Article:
Bottom line for this one is if you’re bringing your Glowforge to a popular event like a local maker faire that may have spotty wireless access, print a lot of stuff before going so you’ll have that ready even if you can’t do live prints due to the network. Which leads me to…
Things I should bring/do next time
Pre-printing handouts would have provided less stress of printing onsite, but also not as cool for people to watch. I’d do this next time though since we can only print so many onsite anyhow it would have made even more happy visitors.
Less heavy materials for checkin bag. I did like using the checkin method though over mailing since it was with me and allowed for last minute changes to what I was bringing.
Start the honey lemon water the first day before you lose your voice ^_-
Having @marmak3261 and his brother share our space was a godsend (probably literally in his case ^_-). They were awesome! They had brought so many supplies and had great ideas. They had the great idea of making our displays and I felt we could have done more had I been more prepared for that. (eg: designed hooks, shelves, etc. to print and put up)
I’d love to coordinate with them again in the future and maybe others too so we could all take a half or full day to walk around the faire while others hold down the fort. Tag team for the all-around win.
I wonder if some of the ubiquity hardware might help get a stable wireless signal or a faraday blanket to mostly cover the Glowforge while pairing with laptop and wifi source.
Make a sign that clearly differentiates us from the Glowforge team so people aren’t confused and also explains the purpose of our table (eg: “Hobbyist Glowforge/Laser projects we’ve made while beta testing”) and maybe a brief intro that I often ended up repeating for people.
Things/ideas/inspirations we found
Mana loved the fuzzy animal ear clips and my younger daughter, Yui, also loved the ones we brought back for her.
The Steamy Tech folks were pretty cool. They were using a different companies laser to make a lot of steam punk style gear mechanisms for pins, keychains, necklaces and had a very popular spinner that I’m going to need to work up a similarly inspired design for my kids and nieces/nephews. They also did some maker night activities which sounded awesome. I may do kits like theirs for the girl’s next birthday party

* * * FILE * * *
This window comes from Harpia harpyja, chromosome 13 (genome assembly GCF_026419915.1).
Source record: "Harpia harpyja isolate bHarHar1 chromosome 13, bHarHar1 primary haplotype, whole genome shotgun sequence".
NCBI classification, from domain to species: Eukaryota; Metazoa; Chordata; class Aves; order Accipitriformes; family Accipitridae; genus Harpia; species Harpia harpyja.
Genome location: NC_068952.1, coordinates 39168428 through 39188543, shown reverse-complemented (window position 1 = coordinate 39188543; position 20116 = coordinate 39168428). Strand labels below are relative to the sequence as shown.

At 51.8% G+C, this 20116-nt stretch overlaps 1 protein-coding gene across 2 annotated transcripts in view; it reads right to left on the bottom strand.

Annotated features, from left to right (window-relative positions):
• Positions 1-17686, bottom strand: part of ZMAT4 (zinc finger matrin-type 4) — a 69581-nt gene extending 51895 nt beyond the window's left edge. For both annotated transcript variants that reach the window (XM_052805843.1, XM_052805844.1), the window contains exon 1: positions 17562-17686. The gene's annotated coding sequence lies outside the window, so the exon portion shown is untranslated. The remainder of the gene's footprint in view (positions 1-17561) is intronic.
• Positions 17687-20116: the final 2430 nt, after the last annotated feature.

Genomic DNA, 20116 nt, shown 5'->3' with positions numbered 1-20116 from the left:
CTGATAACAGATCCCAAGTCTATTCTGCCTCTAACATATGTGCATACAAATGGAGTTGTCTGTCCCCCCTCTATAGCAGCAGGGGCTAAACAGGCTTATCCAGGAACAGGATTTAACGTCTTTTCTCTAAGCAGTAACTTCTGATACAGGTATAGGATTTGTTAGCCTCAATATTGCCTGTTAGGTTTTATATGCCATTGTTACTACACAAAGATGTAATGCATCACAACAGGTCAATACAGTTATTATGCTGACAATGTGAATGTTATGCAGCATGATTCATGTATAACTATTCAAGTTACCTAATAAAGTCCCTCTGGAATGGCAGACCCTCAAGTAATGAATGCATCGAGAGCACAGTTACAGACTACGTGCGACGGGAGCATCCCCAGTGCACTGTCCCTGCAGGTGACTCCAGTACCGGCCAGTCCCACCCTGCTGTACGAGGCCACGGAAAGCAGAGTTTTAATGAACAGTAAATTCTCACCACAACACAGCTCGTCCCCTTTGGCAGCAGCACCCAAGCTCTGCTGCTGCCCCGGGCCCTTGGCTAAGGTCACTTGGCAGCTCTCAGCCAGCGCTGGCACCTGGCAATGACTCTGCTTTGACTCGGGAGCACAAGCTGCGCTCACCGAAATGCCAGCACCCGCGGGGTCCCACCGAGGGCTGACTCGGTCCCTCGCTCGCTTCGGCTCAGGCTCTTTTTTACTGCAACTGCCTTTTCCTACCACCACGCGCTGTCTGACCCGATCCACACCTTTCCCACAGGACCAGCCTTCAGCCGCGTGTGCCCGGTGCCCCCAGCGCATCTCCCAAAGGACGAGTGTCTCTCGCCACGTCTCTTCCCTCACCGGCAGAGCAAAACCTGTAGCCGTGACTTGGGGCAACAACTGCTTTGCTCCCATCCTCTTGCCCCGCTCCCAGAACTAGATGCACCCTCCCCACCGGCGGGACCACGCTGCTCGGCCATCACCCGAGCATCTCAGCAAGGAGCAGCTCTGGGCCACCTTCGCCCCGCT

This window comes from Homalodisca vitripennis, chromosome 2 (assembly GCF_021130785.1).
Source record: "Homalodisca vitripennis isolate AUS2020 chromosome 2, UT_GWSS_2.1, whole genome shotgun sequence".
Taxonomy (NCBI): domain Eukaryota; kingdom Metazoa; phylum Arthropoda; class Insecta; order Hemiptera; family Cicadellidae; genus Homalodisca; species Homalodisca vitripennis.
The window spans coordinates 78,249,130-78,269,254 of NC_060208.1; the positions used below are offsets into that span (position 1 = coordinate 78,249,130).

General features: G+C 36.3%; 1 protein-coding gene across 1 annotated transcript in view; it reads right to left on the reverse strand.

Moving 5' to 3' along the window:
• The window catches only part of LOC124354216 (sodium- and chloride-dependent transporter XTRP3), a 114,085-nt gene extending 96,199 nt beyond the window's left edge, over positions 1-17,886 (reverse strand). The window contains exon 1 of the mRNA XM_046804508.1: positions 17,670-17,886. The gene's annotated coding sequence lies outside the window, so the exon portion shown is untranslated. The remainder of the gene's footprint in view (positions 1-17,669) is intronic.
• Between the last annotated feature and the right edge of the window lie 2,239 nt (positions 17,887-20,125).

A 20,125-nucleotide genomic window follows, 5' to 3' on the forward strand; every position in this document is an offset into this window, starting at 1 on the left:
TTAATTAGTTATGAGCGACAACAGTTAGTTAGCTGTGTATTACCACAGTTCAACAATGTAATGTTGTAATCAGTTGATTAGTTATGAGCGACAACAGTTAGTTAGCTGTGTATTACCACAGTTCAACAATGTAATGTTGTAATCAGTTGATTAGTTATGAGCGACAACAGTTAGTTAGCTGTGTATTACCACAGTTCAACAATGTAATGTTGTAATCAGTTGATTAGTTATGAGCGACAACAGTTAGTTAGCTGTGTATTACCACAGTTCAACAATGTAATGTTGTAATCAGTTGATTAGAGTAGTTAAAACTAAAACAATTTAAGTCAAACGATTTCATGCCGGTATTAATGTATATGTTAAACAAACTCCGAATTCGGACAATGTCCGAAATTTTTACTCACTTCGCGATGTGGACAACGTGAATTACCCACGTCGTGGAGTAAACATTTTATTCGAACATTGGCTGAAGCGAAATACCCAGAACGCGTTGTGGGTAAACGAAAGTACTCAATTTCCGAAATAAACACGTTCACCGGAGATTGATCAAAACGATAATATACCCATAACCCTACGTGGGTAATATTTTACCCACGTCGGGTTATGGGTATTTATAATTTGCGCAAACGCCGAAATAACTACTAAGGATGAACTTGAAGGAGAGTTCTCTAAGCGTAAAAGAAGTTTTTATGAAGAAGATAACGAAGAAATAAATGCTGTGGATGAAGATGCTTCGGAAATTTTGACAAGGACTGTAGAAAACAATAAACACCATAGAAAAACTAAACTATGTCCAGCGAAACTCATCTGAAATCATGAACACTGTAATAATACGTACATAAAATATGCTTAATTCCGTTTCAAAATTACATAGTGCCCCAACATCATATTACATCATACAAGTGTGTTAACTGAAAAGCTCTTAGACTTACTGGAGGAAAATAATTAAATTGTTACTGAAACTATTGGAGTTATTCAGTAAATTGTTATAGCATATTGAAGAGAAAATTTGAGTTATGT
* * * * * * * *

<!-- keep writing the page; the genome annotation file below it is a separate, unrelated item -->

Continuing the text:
Mana liked the lock pick training they had over at the Lockpick Extreme booth. She learned how to use a shim to get out of a pair of handcuffs. The models they had to show how the inside of a handcuff lock looked like something we can make with a Glowforge. Maybe that should be part of the next birthday party too.
The hats over at Head’n Home were pretty cool looking. All sorts of Steampunk inspired designs out of very high quality materials. They had lots of cool embellishments like glass vials, gears, dragon eyes, lace and cameos. They even lent one to @Kallisti for the duration of the faire.
The folks around the corner from us at Ply Products had some simple and strong connectors for building furniture and shelves out of plywood that was pretty easy to use and flexible in usage.
There were some amazing constructs wandering around the faire and I think the giant robotic ant was from the folks at Les Machines de Lile. I picked up a pamphlet and they have some pretty big plans that I hope work out for them to build a theme park of amazing machine animals.
I think our first project at home though may be the Big Face Box which we found to be pretty fun. I’m sure the kids in the neighborhood would love running around (and into each other and cars) with these on their heads. Basically a cardboard box with a fresnel lens and some LED strip lights with a battery to light your face while inside the box. Makes you a walking bobble-head!